Citizens to Elect Tom Cross
By Columnist
updated 10/18/2004 8:48:15 PM ET 2004-10-19T00:48:15

Already tired of hearing politicians say "visit my Web site" every five minutes? Wait until 2008, when that stump speech staple may be replaced with a new candidates' call: "Play my game."

Imagine the possibilities.  Would-be voters won't have to listen to snooze-inducing policy speeches -- they can play the policy instead.

The future of politics arrived late last month when a group of Illinois-based Republicans launched “Take Back Illinois,” a four-part web game that explores the party’s relationship to state-wide issues like healthcare, education, jobs and volunteerism.

Simple to play, "Take Back Illinois" is basically an interactive argument for the state's Republican party, which in the real world is locked in a tight race with Democrats for control of the state house of representatives. 

The point, said David Dring, press secretary for Republican Illinois House minority leader Tom Cross, is not only to educate players on the issues, but just to get them involved.

"We're just happy if people are able to pay a little bit of attention to politics and public policy and have fun," he said.  "It's like what Bill Cosby said on 'The Fat Albert Show': 'If you're not careful, you might learn something.'"

Since its launch, "Take Back Illinois" has logged over 60 thousand sessions according to Dring. 

Beyond shoot 'em ups
The last year has already seen a string of politically-inspired games, from the mass market "Political Machine" where players run a presidential campaign to screeds like "John Kerry Tax Invaders" and "The Anti-Bush Game."

But "Take Back Illinois" and "Activism," a web-game sponsored by the Democratic Congressional Campaign Committee represent a new line in political gaming - the party-funded interactive campaign speech.

Video: Political games "I believe that in four years this will be major part of politics,” said Ian Bogost, the brains behind both “Take Back Illinois” and “Activism.”

Bogost is president of Persuasive Games, a small game developer that's been active in promoting game technology as a means to understand big ideas.  

Persuasive Games made news earlier this year with "Howard Dean for Iowa," a Web game where players had to ring doorbells and holds signs in the quest to register more "Deaniacs."  "Howard Dean for Iowa" won kudos for its link to a campaign considered technologically savvy, but was also criticized for lacking any political substance.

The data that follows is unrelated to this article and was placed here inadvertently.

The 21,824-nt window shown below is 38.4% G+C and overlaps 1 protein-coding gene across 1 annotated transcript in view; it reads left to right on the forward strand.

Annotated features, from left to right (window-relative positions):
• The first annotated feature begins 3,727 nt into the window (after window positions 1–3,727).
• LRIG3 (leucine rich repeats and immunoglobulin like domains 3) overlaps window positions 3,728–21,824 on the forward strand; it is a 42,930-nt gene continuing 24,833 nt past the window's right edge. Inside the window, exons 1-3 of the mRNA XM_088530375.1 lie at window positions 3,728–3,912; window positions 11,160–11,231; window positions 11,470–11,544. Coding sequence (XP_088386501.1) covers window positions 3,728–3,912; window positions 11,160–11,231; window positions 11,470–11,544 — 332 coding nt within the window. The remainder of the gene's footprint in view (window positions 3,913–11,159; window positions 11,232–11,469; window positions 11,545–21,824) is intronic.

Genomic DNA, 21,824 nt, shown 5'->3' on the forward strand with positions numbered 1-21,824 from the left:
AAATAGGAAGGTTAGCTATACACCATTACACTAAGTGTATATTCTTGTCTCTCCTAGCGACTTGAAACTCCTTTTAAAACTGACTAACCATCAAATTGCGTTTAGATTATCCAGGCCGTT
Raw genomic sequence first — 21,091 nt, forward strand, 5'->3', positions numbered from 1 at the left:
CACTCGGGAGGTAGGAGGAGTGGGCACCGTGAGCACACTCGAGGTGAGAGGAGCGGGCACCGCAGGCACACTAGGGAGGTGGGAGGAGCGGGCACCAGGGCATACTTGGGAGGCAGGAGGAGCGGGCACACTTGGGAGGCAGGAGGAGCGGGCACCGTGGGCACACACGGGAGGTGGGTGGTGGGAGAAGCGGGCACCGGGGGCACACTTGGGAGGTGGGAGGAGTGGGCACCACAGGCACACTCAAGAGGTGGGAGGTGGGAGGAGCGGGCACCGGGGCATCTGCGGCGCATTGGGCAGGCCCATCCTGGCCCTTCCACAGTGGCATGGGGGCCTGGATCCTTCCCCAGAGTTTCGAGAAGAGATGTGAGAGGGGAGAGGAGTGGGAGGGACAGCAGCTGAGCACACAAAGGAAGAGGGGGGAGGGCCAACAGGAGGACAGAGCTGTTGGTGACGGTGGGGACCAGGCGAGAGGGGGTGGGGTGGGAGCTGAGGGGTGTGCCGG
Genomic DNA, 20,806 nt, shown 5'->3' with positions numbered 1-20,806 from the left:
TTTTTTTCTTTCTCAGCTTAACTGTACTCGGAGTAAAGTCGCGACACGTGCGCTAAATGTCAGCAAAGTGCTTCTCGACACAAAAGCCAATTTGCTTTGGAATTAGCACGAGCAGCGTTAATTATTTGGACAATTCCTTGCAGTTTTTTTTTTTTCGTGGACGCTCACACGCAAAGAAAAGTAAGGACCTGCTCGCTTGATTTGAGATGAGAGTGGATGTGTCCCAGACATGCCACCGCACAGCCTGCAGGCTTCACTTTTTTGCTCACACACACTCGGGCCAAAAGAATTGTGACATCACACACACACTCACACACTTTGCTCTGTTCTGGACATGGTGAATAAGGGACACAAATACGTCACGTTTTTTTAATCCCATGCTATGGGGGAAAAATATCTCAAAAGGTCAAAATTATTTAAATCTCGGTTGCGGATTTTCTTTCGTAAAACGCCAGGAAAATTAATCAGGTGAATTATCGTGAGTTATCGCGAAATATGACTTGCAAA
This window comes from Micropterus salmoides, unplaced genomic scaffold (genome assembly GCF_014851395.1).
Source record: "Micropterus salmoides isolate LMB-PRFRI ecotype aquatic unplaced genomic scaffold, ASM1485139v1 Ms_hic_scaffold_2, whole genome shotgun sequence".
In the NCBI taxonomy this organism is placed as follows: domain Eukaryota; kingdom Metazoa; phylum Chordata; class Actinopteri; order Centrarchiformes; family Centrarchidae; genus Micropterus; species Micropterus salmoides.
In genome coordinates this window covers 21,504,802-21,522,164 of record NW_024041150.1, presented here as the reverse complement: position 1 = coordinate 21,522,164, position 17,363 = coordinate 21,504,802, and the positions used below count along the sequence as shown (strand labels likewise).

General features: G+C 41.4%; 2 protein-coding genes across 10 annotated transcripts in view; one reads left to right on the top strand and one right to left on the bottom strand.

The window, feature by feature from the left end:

"It was great for outreach, but not great for issues," recalled Bogost.

When some former members of the Dean campaign wound up working with the GOP in Illinois, they approached Persuasive Games about developing a new game. "We steered them to talk less about politicking and more about policy," said Bogost.

The result is a game where success is contingent with staying on-message with party policy.

In the health care portion of "Take Back Illinois," for example, tiny townspeople amble through a crisply animated downtown area.  Small bubbles above their heads indicate wellness. The goal is to keep the hospitals open by minimizing medical malpractice awards. Fail that goal and the hospitals fade to gray -- leaving the townspeople to their fate.

Similarly, schools fail if standards aren't balanced in the education component. And don't count on creating jobs without tax breaks and training.

The game's messages are explicit  --- lower medical liability equals better health care -- and the process of playing a game built to espouse political beliefs can be an interesting experience, particularly if players don't agree with the message. 

That is part of the allure of political gaming, Bogost said. 

"People are using it as a platform -- even if you play against it, you're still aware of the rhetoric," he said.  "And there's rhetoric in a lot of games. In "Sim City" there is a lot of rhetoric about managing taxes and building highways and crime."

A visit to the Illinois game's listing of high scorers reflects the player's awareness of the game's spin.  "Vote Kerry P" reads one high scorer. "Down with K" reads another.

The point, according to Bogost, is that the educational potential of a game reaches far beyond a buzzword-laden stump speech. 

"The world is not that simple," said Bogost.  "We can introduce that complexity."

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